entrypoint: "/bin/bash"
  args:
   - "-c"
   - |
     docker pull asia.gcr.io/$PROJECT_ID/$_BLOG_IMAGE_NAME:$BRANCH_NAME || exit 0
  waitFor: ["-"]
- id: my-blog-build-image
  name: gcr.io/cloud-builders/docker
  args: [
    "build",
    "--cache-from", "asia.gcr.io/$PROJECT_ID/$_BLOG_IMAGE_NAME:$BRANCH_NAME",
    "-t", "asia.gcr.io/$PROJECT_ID/$_BLOG_IMAGE_NAME:$BRANCH_NAME",
    "-t", "asia.gcr.io/$PROJECT_ID/$_BLOG_IMAGE_NAME:$SHORT_SHA",
    "docker/my-blog/",
  ]
  waitFor: ["my-blog-cache-image"]
images:
- asia.gcr.io/$PROJECT_ID/$_BLOG_IMAGE_NAME:$SHORT_SHA

Just put it into the root directory of your GitHub repository. Don't forget to store Docker images near your server's location, in my case, asia.gcr.io.

Moreover, it is recommended by the official documentation to use --cache-from for speeding up Docker builds.

ref:
https://cloud.google.com/container-registry/docs/pushing-and-pulling#tag_the_local_image_with_the_registry_name
https://cloud.google.com/cloud-build/docs/speeding-up-builds

Deployments

Finally, here comes Kubernetes manifests. The era of YAML developers.

WordPress, PHP-FPM, and NGINX

You can configure the WordPress site as Deployment with an NGINX sidecar container which proxies to PHP-FPM via UNIX socket.

ConfigMaps for both WordPress and NGINX:

apiVersion: v1
kind: ConfigMap
metadata:
  name: my-blog-wp-config
data:
  wp-config.php: |
    <?php
    define('DB_NAME', 'xxx');
    define('DB_USER', 'xxx');
    define('DB_PASSWORD', 'xxx');
    define('DB_HOST', 'xxx');
    define('DB_CHARSET', 'utf8mb4');
    define('DB_COLLATE', '');

    define('AUTH_KEY',         'xxx');
    define('SECURE_AUTH_KEY',  'xxx');
    define('LOGGED_IN_KEY',    'xxx');
    define('NONCE_KEY',        'xxx');
    define('AUTH_SALT',        'xxx');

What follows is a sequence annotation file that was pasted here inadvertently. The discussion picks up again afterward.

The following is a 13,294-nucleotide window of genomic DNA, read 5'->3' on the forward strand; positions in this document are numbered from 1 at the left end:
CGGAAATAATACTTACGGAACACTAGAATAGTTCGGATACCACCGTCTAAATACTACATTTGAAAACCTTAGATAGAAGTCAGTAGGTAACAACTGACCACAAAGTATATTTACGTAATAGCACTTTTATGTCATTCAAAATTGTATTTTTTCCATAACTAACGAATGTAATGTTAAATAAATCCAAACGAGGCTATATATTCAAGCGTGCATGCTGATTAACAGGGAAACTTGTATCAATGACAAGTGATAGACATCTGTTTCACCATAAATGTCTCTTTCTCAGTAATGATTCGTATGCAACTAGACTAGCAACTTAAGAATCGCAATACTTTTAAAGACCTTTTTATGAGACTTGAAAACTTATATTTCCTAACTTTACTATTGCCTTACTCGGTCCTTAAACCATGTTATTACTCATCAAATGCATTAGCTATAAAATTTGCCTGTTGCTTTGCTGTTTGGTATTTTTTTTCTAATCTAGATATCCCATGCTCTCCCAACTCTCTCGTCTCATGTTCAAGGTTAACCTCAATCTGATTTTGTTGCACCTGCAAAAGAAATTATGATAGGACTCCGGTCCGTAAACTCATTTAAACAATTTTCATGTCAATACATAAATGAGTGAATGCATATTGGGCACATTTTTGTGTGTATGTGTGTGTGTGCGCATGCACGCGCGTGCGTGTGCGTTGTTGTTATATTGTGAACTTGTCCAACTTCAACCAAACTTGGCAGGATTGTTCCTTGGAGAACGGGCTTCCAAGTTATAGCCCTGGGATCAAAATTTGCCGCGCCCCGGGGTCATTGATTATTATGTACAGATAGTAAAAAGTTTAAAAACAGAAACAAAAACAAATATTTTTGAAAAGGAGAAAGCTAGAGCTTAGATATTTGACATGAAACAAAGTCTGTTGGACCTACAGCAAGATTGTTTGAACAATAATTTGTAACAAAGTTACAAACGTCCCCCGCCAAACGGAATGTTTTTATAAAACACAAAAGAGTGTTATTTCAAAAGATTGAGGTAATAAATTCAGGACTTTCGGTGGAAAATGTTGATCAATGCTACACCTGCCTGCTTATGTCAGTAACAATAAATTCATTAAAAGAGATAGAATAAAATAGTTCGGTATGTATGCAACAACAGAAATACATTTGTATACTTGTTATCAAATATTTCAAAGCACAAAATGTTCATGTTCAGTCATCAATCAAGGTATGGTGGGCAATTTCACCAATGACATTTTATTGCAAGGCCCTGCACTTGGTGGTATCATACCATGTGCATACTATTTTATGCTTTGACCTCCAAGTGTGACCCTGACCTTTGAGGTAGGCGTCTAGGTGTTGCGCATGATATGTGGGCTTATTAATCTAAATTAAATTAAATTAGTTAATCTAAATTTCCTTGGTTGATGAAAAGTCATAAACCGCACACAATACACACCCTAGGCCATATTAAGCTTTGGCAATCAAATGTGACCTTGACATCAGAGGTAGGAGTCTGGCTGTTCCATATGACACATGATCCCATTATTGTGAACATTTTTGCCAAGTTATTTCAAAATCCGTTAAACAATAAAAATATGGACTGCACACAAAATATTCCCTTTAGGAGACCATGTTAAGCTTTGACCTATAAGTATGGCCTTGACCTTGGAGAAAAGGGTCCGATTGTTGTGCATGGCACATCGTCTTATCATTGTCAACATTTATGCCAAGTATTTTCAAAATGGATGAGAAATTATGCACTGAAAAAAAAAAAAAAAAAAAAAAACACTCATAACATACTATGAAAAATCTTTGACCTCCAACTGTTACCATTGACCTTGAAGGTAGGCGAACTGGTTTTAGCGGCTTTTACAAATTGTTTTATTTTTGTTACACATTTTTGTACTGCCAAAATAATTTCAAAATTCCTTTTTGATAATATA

define('SECURE_AUTH_SALT', 'xxx');
    define('LOGGED_IN_SALT',   'xxx');
    define('NONCE_SALT',       'xxx');

    $table_prefix = 'wp_';

    define('WP_DEBUG', false);

    if (isset($_SERVER['HTTP_X_FORWARDED_PROTO']) && $_SERVER['HTTP_X_FORWARDED_PROTO'] === 'https') {
      $_SERVER['HTTPS'] = 'on';
    }

    // WORDPRESS_CONFIG_EXTRA
    define('AUTOSAVE_INTERVAL', 86400);
    define('WP_POST_REVISIONS', false);

    if (!defined('ABSPATH')) {
      define('ABSPATH', dirname( __FILE__ ) . '/');
    }

    require_once(ABSPATH . 'wp-settings.php');
---
apiVersion: v1
kind: ConfigMap
metadata:
  name: my-blog-nginx-site
data:
  default.conf: |
    server {
      listen 80;
      root /var/www/html;
      index index.php;

      if ($http_user_agent ~* (GoogleHC)) { # https://cloud.google.com/kubernetes-engine/docs/concepts/ingress#health_checks
        return 200;
      }

      location /blog/ { # WordPress is installed in a subfolder
        try_files $uri $uri/ /blog/index.php?q=$uri&$args;
      }

      location ~ [^/]\.php(/|$) {
        try_files $uri =404;
        fastcgi_split_path_info ^(.+?\.php)(/.*)$;
        include fastcgi_params;
        fastcgi_param HTTP_PROXY "";
        fastcgi_pass unix:/var/run/php-fpm.sock;
        fastcgi_index index.php;